Welcome to the next installment of our Chinese Domaining Masterclass numerics series! Over the course of the past several months, we’ve gone into detail regarding several numbers between 0 and 9. We’re a couple of numbers short of completing the numerics series, so today we are going to cover the next numeric to help you better understand the meaning from a Chinese context, which can ultimately help you become a smarter investor.
So far, we’ve covered numbers 9, 8, 7, 6, 5, 4 and 3, which leaves us with just a few numerics left. Today’s topic will be all about the number one (1):
1: 一; Pinyin: Y
The number one is non-divisible, and much like an apple, it cannot be broken down into two pieces without first cutting it open. This analogy denotes the fact that the number one is strong and cannot be moved without breaking it down. Throughout Chinese history, the number one continues to stand as a symbol of unity, wholeness, and concentration.
The Mandarin spelling and pronunciation for the number one is “yi,” or “yao” and the Cantonese spelling and pronunciation for the number one is “jat.” There are actually two ways of pronouncing “one,” which creates many different sound-alikes. The most common are “want,” “invite,” “to come,” and “you (in the familiar form).”
11: Two “single” figures standing next to each other, not making any contact. This refers to the demographic group that are called 光棍 (“single sticks”) in China, who are the ones that don’t have a husband or wife, or even a girlfriend or boyfriend.
1111: November 11, the day in the year that has the most “single sticks” in it. This day is annually marked as the “single sticks festival,” or “Singles Day.” Online vendors like Taobao often have discounted shopping prices on this particular day, giving single people an exciting shopping experience. One can compare this day to Black Friday shopping in the United States.
1314: This string of numbers containing two number one’s is pronounced “yi san yi si.” This sounds like the old slogan “一生一世” (yi sheng yi shi), which means “through life and death” or “forever.”
1920: This string of numbers containing two number one’s is pronounced “yi jiu er ling.” This phrase reminds people of “依旧爱您” (yi jiu ai nin), which means “I still love you.”
1925: This string of numbers containing two number one’s is pronounced “yi jiu er wu.” This is a companion phrase to the above 1920, which reminds people of the phrase “依旧爱我” (yi jiu ai wo) which means “do you still love me?”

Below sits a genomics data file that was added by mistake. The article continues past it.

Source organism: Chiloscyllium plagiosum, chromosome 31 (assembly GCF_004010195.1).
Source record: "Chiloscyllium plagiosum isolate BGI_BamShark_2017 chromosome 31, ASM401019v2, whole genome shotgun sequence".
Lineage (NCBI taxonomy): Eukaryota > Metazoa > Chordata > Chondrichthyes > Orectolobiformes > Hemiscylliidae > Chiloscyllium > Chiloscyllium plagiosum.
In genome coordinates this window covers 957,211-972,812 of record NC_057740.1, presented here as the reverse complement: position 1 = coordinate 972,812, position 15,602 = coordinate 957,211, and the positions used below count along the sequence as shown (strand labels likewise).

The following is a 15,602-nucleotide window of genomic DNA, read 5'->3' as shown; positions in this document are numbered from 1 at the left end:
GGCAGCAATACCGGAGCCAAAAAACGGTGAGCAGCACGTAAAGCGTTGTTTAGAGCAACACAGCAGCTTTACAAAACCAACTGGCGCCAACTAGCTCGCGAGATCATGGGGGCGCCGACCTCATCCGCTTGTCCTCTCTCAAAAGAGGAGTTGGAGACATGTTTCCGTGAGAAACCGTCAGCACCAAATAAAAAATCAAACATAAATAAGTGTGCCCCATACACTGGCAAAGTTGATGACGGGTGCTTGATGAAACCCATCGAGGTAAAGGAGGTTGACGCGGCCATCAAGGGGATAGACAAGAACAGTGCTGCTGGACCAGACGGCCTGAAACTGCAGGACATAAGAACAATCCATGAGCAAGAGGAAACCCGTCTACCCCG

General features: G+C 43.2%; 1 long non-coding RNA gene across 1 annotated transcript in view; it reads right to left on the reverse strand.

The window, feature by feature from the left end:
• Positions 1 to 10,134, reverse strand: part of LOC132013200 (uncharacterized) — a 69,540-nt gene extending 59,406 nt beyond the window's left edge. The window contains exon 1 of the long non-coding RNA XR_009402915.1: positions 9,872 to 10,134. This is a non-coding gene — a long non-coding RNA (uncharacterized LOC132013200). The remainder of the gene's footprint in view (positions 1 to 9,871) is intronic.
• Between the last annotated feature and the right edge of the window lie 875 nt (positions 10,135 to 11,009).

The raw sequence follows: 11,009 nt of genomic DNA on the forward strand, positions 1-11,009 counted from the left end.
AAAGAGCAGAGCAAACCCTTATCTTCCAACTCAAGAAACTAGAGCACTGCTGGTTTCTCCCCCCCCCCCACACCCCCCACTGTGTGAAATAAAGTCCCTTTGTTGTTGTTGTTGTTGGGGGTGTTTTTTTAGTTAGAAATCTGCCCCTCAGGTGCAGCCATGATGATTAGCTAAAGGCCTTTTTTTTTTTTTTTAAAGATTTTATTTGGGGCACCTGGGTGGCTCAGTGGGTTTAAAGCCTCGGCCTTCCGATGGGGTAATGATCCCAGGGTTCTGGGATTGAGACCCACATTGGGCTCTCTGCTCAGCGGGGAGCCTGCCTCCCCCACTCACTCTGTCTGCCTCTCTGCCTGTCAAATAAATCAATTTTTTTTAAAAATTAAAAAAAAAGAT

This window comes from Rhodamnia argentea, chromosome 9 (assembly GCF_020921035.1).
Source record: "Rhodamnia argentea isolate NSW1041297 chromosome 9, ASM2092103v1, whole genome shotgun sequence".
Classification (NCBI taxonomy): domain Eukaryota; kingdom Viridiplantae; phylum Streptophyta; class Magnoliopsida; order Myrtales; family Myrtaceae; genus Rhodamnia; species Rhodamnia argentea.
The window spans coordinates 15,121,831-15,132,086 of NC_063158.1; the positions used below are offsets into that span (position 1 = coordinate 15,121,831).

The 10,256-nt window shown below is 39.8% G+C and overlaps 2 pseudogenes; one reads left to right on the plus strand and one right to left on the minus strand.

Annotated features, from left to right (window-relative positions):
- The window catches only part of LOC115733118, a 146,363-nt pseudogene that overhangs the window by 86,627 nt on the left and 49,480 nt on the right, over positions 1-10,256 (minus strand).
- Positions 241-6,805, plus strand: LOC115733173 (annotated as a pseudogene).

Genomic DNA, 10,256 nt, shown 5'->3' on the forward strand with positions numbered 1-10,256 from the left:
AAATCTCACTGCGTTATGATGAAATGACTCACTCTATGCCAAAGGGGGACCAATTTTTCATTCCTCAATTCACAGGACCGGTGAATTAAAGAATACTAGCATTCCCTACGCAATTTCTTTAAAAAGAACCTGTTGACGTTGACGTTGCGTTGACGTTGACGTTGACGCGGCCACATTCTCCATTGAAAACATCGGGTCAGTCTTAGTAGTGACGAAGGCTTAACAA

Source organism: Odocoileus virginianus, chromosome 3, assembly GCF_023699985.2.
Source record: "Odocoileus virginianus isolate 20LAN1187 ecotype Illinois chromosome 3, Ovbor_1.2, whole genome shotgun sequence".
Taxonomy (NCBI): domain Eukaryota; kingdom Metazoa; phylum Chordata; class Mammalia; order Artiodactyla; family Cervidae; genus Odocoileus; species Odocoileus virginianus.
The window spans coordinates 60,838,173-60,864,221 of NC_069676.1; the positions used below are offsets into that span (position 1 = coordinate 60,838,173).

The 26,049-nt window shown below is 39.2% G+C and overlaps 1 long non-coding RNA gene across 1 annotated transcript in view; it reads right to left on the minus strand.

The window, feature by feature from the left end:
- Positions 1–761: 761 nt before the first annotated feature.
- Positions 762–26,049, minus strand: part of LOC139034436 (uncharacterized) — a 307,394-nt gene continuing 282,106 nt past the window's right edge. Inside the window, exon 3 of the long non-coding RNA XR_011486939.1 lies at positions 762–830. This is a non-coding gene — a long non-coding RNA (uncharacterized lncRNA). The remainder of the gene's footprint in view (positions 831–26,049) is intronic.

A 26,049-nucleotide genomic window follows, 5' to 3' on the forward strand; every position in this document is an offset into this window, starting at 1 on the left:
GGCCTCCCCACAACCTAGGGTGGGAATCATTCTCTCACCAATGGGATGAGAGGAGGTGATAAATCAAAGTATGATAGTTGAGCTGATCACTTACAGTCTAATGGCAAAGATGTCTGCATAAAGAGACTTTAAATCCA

17173: This string of numbers containing two number one’s is pronounced “yao qi yao qi san.” This maps easily to “一起一起上” (yi qi yi qi shang). The repeated “一起一起” (yi qi yi qi) means “together,” while the last character in the mapped phrase “上” commonly means “on,” “upper,” or “better,” and is a powerfully omnipotent verb that signifies “go,” “do it,” and “come on.” A direct translation to English sounds clumsy (as much directly-translated Chinese does), so a semantically accurate interpretation for “together go do it!” would be “share the fun” or “play together” which are the slogans of 17173.com.
If you’re paying close attention to linguistically correct Chinese, note that in the case of 17173, the expression “一起一起” (yi qi yi qi, or “together together”) is not normal. Chinese people don’t usually speak like that. The syntactically correct expression should be “一起上” (using a single “yi qi” or “together”), which would be “173” translated into a numeric pun.
Why did this gaming portal choose 17173? Well, we speculate that the founders probably originally wanted 173, but found that NNN.com domains, as we all know, are very expensive, so they settled on 17173 and used some left over funds to popularize the modified pun.
Some top-selling numeric sales over the past several years that include the number one:
Available Domain Names
There are plenty of available domain names for sale in for both general availability and premium name prices that include the number one. Some examples include:
Any of the above domain names can be purchased directly and hassle-free from ChopChop.domains.
The above domains are just a few great examples that are readily available for purchase in the .在线 (Dot Chinese Online) and .中文网 (Dot Chinese Website) domain extensions. Remember, Chinese people account for over a quarter of all humanity, with nearly 1.4 billion in total. Many of whom use the Internet in their own language every single day. What better way to reach these people than to invest in Chinese-character domain names? It just makes sense.
Thank you for visiting us and following our numeric domaining blog series! With only a couple more numerics left to cover, stay tuned so that you can receive the best advice and tips on specific numbers and what they mean in the Chinese context.
As a reminder, there are hundreds of meaningful, premium-sounding, and readily available Chinese domain suggestions over at ChineseLandrush.com. Find your perfect Chinese domain names, and then head over to ChopChop.domains to register them directly!
If you have any further questions that relate to the number one, please don’t hesitate to contact us and our team of experts, and we will do our best to help you answer any questions you may have.